Victoria: is Premier Andrews working for Communist China?
The Central Politburo of the Communist Party of China has a new poster boy.
That is a question even his Labor colleagues must be asking. Also asking more questions should be our national security agencies who have already said the immigration and defence departments were among those opposed to Beijing’s ambitious “One Belt, One Road” initiative, firmly advising the then Turnbull Government earlier this year not to join it as it was a controversial trillion-dollar push by China to further dominate global trade.
Victorian Premier Daniel Andrews has defended his government’s decision to strike a secret deal with China to enhance trade and investment, saying such agreements were always done that way. In October the Andrews government announced it had struck a memorandum of understanding with China to become part of its “Belt and Road” program. Beijing’s initiative, which includes a range of ambitious infrastructure projects across Europe, Asia and the Pacific, has sparked concerns in some quarters of an undue expansion of China’s global influence. Asked why the memorandum needed to be secret, Mr Andrews said “that’s the way these things work”.
Source: Fairfax Media
Andrews, Morrisson at odds over Victoria’s secret Chinese trade deal
“That’s the way all memorandums of understanding work and we’re not about the change that policy,” he said.
In July, the Turnbull government refused to release an agreement it had signed with China covering the controversial program on the grounds Beijing does not want it made public.
But other memorandums of understanding are publicly available.
Prime Minister Scott Morrison has attacked the Victorian government for signing the arrangement without consulting Canberra.
“I was surprised that the Victorian government went into that arrangement without any discussions with the Commonwealth government at all,” he said on Tuesday from his Queensland tour.
“They’re the responsibilities of the Commonwealth government and I would have hoped that the Victorian government would have taken a more co-operative approach to that process.”
But Mr Andrews said the Prime Minister’s intervention put him at odds with his own Trade Minister Simon Birmingham who had spoken positively about the deal.
“I understood that the trade minister who is in China at the moment thought it was a fantastic deal,” Mr Andrews said. “The latest Prime Minister should talk to the latest trade minister about their policies.”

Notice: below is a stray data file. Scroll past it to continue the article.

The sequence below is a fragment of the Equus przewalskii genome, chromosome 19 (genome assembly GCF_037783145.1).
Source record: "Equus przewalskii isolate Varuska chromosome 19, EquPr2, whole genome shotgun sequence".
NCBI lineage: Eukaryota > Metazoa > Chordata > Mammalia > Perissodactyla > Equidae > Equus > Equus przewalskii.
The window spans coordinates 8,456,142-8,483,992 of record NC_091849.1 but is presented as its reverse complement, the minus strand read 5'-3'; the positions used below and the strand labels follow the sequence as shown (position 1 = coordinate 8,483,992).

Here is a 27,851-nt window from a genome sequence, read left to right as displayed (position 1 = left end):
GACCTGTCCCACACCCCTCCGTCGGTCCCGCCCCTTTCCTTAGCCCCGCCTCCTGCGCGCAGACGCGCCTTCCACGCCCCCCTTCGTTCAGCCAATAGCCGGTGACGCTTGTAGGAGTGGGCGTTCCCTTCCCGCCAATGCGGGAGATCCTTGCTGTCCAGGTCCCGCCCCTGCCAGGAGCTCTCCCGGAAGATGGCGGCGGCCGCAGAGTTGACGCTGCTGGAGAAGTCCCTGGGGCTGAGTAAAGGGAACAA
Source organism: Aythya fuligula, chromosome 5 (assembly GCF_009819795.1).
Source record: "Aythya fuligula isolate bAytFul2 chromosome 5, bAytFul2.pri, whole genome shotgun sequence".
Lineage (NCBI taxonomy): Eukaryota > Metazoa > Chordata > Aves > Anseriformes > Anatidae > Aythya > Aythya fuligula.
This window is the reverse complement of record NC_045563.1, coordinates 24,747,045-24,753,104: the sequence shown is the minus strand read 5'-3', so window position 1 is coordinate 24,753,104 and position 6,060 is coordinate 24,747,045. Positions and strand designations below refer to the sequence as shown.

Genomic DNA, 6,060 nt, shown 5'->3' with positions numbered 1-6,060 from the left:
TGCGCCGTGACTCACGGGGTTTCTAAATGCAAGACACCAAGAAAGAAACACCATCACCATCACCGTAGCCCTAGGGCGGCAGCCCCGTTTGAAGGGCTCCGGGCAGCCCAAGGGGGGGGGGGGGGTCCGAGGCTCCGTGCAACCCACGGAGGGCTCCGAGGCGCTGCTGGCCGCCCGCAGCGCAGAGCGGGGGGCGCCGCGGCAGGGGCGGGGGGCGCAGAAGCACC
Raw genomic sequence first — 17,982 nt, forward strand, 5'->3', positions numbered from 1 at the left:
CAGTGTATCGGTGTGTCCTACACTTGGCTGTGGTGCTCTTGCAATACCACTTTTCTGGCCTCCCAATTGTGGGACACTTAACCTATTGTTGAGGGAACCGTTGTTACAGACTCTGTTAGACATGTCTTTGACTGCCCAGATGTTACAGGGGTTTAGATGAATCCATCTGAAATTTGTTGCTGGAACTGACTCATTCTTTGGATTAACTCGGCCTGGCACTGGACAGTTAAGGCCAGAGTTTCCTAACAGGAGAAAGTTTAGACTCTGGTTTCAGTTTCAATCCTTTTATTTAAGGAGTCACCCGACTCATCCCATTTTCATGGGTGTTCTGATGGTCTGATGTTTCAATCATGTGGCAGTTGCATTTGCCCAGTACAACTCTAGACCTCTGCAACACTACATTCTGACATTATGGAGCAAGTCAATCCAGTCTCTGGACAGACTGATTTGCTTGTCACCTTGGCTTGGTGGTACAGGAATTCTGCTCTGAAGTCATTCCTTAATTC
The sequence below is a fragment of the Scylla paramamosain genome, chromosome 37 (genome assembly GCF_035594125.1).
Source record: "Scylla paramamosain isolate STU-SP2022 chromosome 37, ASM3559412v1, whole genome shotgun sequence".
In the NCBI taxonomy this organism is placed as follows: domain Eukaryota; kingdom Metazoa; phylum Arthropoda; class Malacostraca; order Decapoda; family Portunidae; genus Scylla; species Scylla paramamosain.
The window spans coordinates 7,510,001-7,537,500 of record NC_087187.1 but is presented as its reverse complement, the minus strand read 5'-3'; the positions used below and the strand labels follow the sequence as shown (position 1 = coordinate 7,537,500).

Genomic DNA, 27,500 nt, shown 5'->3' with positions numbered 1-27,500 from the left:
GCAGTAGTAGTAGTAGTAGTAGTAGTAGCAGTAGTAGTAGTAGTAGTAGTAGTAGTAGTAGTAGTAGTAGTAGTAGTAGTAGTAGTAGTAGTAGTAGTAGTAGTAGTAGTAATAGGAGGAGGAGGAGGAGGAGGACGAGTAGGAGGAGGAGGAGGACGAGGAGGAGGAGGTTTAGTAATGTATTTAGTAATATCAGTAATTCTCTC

Mr Birmingham said in Shanghai on Tuesday that Victoria’s Belt and Road Initiative agreement with China was for Victoria to discuss, and that the federal government encouraged infrastructure building across the region.
Foreign Affairs ministry opts for secrecy over China infrastructure agreement
“We do consistently remind people to make sure that engagement is constructive and that it respects the sovereignty of third-party nations where investment might be occurring and is sustainable for those nations.”
Mr Birmingham was asked if the federal government would release the terms of the MOU signed last year between the federal government and China on co-operation on BRI projects in third countries, but replied that China hadn’t agreed for it to be disclosed.
“Convention dictates they are only released where both parties agree for them to be released and that is not the case in terms of Australia’s agreement.”
Last month Mr Andrews announced he had finalised a deal with Chinese Ambassador Cheng Jingye for Victoria to be the first and only state to reach an agreement on the initiative.
It is not known how the China deal would contribute to the Andrews government’s ambitious infrastructure program, which has more than $100 billion worth of projects on its “to do” list.
At the time Mr Andrews said the deal would mean more trade, jobs and investment for Victoria.
“In four years we have more than tripled Victoria’s share of Chinese investment in Australia and nearly doubled our exports to China,” he said in October.
Controversy over the deal erupted again on Tuesday when Nine’s political editor Chris Uhlmann published a column entitled ‘One secret China deal, two deceptive Victorian Government sentences’ slamming the Andrews government for refusing to make the details public.
Mr Morrison will come down to Victoria and campaign with Matthew Guy for the first time next week, as early voting begins.